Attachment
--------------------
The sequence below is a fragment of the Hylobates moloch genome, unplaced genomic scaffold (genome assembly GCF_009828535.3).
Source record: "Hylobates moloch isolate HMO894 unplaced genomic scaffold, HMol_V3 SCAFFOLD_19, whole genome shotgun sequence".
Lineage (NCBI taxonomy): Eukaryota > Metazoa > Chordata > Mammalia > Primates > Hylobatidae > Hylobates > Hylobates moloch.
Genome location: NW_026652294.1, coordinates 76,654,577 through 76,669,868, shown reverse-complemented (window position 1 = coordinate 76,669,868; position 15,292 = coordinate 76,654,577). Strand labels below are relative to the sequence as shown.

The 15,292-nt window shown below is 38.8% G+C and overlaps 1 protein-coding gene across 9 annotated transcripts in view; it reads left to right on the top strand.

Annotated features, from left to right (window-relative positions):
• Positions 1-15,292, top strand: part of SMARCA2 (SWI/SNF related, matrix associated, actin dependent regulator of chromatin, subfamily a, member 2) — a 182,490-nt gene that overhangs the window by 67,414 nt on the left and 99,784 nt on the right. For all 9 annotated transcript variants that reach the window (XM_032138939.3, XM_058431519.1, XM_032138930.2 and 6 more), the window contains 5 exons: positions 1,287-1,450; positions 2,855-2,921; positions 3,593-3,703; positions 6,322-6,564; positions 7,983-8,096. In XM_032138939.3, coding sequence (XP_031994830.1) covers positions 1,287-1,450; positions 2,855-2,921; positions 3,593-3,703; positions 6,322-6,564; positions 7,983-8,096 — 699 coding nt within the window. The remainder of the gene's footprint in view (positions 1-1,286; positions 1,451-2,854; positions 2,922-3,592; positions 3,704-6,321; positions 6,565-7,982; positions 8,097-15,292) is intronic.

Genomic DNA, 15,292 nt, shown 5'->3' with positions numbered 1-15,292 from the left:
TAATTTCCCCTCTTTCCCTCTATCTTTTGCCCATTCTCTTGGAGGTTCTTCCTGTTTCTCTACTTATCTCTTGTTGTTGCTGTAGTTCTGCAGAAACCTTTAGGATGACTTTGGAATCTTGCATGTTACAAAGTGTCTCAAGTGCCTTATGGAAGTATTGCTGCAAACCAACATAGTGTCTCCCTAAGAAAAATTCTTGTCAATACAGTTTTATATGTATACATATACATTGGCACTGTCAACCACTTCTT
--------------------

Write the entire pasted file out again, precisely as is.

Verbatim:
The sequence below is a fragment of the Hylobates moloch genome, unplaced genomic scaffold (genome assembly GCF_009828535.3).
Source record: "Hylobates moloch isolate HMO894 unplaced genomic scaffold, HMol_V3 SCAFFOLD_19, whole genome shotgun sequence".
Lineage (NCBI taxonomy): Eukaryota > Metazoa > Chordata > Mammalia > Primates > Hylobatidae > Hylobates > Hylobates moloch.
Genome location: NW_026652294.1, coordinates 76,654,577 through 76,669,868, shown reverse-complemented (window position 1 = coordinate 76,669,868; position 15,292 = coordinate 76,654,577). Strand labels below are relative to the sequence as shown.

The 15,292-nt window shown below is 38.8% G+C and overlaps 1 protein-coding gene across 9 annotated transcripts in view; it reads left to right on the top strand.

Annotated features, from left to right (window-relative positions):
• Positions 1-15,292, top strand: part of SMARCA2 (SWI/SNF related, matrix associated, actin dependent regulator of chromatin, subfamily a, member 2) — a 182,490-nt gene that overhangs the window by 67,414 nt on the left and 99,784 nt on the right. For all 9 annotated transcript variants that reach the window (XM_032138939.3, XM_058431519.1, XM_032138930.2 and 6 more), the window contains 5 exons: positions 1,287-1,450; positions 2,855-2,921; positions 3,593-3,703; positions 6,322-6,564; positions 7,983-8,096. In XM_032138939.3, coding sequence (XP_031994830.1) covers positions 1,287-1,450; positions 2,855-2,921; positions 3,593-3,703; positions 6,322-6,564; positions 7,983-8,096 — 699 coding nt within the window. The remainder of the gene's footprint in view (positions 1-1,286; positions 1,451-2,854; positions 2,922-3,592; positions 3,704-6,321; positions 6,565-7,982; positions 8,097-15,292) is intronic.

Genomic DNA, 15,292 nt, shown 5'->3' with positions numbered 1-15,292 from the left:
TAATTTCCCCTCTTTCCCTCTATCTTTTGCCCATTCTCTTGGAGGTTCTTCCTGTTTCTCTACTTATCTCTTGTTGTTGCTGTAGTTCTGCAGAAACCTTTAGGATGACTTTGGAATCTTGCATGTTACAAAGTGTCTCAAGTGCCTTATGGAAGTATTGCTGCAAACCAACATAGTGTCTCCCTAAGAAAAATTCTTGTCAATACAGTTTTATATGTATACATATACATTGGCACTGTCAACCACTTCTT